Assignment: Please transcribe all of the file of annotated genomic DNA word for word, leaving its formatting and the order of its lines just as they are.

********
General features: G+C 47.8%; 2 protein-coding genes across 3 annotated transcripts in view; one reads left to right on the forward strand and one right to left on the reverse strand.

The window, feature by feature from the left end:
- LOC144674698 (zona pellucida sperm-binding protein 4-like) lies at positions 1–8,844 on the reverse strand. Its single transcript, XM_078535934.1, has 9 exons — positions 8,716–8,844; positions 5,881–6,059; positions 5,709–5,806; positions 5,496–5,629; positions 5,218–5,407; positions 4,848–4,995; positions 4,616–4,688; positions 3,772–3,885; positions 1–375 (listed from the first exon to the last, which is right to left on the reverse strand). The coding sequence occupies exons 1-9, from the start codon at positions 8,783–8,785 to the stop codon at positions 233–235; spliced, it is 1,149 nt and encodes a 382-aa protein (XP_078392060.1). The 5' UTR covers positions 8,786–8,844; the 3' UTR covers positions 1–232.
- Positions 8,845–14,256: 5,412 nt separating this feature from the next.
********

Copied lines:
General features: G+C 47.8%; 2 protein-coding genes across 3 annotated transcripts in view; one reads left to right on the forward strand and one right to left on the reverse strand.

The window, feature by feature from the left end:
- LOC144674698 (zona pellucida sperm-binding protein 4-like) lies at positions 1–8,844 on the reverse strand. Its single transcript, XM_078535934.1, has 9 exons — positions 8,716–8,844; positions 5,881–6,059; positions 5,709–5,806; positions 5,496–5,629; positions 5,218–5,407; positions 4,848–4,995; positions 4,616–4,688; positions 3,772–3,885; positions 1–375 (listed from the first exon to the last, which is right to left on the reverse strand). The coding sequence occupies exons 1-9, from the start codon at positions 8,783–8,785 to the stop codon at positions 233–235; spliced, it is 1,149 nt and encodes a 382-aa protein (XP_078392060.1). The 5' UTR covers positions 8,786–8,844; the 3' UTR covers positions 1–232.
- Positions 8,845–14,256: 5,412 nt separating this feature from the next.